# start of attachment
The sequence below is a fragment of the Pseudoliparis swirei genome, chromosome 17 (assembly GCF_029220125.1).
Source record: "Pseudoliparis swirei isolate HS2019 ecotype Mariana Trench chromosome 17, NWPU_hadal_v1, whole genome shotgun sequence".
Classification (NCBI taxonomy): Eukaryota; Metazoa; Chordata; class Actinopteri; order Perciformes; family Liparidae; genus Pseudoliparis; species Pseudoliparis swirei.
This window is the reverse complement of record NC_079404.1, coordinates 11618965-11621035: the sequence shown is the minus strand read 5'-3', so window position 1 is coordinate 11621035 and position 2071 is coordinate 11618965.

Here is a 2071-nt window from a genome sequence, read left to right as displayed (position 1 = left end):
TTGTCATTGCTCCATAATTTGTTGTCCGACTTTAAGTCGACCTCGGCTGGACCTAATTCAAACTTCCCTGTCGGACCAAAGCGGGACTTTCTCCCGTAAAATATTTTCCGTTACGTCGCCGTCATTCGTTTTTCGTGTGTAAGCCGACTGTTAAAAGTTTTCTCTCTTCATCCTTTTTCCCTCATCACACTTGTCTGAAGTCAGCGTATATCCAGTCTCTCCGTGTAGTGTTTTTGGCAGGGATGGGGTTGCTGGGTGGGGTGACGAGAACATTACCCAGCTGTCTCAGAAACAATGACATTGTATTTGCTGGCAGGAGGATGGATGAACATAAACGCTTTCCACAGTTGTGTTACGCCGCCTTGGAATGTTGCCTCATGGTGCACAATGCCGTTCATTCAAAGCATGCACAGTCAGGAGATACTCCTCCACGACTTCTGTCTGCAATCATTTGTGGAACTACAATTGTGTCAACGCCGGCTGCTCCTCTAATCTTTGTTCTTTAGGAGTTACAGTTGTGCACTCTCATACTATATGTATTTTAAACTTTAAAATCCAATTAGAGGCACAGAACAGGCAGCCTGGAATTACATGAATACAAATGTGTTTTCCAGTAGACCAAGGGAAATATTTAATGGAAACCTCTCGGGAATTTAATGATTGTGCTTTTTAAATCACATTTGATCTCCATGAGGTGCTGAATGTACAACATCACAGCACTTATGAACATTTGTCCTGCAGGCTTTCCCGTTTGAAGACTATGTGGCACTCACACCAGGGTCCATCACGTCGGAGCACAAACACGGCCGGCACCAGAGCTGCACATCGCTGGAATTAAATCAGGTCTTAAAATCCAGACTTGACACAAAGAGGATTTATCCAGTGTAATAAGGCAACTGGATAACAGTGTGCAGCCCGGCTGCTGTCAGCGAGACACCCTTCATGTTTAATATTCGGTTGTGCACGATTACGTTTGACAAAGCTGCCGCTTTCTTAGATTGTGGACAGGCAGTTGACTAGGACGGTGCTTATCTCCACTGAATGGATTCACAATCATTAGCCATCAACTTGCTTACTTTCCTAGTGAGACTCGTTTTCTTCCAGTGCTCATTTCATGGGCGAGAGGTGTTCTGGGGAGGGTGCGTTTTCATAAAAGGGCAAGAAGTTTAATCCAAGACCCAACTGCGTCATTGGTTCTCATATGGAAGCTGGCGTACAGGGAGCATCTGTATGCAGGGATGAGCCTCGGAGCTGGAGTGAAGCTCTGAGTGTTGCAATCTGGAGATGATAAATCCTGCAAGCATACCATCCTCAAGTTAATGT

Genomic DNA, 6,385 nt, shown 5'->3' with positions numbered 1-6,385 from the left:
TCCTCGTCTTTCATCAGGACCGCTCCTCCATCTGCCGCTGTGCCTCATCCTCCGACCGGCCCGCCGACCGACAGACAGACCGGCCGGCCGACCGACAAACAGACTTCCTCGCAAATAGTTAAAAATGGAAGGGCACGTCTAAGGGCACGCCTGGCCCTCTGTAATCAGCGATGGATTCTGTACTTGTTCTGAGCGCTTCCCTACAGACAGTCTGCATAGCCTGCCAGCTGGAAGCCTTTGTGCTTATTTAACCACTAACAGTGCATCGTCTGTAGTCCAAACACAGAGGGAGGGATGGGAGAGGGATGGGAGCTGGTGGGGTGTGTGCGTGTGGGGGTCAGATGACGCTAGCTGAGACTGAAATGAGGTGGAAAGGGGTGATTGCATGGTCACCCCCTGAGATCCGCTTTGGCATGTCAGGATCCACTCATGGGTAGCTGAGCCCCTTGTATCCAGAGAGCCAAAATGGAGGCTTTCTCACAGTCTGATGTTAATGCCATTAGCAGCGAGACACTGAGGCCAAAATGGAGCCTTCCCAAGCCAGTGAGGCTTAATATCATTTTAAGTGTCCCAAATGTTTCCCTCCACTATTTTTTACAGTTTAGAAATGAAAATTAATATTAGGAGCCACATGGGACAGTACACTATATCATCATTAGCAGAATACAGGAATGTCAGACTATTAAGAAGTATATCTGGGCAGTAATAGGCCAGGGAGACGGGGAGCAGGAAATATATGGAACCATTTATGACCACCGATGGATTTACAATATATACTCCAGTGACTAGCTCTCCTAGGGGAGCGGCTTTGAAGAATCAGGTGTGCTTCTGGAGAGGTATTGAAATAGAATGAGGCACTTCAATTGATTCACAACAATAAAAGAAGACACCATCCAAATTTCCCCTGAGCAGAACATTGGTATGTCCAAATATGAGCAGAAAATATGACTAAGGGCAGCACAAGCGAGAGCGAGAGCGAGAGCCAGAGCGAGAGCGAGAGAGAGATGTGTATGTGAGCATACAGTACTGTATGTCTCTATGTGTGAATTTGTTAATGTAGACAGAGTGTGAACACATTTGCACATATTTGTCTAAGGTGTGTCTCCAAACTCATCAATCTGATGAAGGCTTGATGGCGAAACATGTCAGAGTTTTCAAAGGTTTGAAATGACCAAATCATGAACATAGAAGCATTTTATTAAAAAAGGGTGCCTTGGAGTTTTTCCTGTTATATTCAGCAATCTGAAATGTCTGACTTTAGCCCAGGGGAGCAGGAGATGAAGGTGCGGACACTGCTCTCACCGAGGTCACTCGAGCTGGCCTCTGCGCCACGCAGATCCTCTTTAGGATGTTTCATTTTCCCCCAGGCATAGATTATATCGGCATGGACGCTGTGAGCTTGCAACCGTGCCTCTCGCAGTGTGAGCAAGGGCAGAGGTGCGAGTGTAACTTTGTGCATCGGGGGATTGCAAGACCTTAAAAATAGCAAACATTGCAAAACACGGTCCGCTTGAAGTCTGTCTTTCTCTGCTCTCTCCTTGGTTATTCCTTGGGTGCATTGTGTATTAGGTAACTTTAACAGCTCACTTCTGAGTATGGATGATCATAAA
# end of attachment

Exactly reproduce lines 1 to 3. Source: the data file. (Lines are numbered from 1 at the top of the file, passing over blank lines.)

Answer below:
The sequence below is a fragment of the Pseudoliparis swirei genome, chromosome 17 (assembly GCF_029220125.1).
Source record: "Pseudoliparis swirei isolate HS2019 ecotype Mariana Trench chromosome 17, NWPU_hadal_v1, whole genome shotgun sequence".
Classification (NCBI taxonomy): Eukaryota; Metazoa; Chordata; class Actinopteri; order Perciformes; family Liparidae; genus Pseudoliparis; species Pseudoliparis swirei.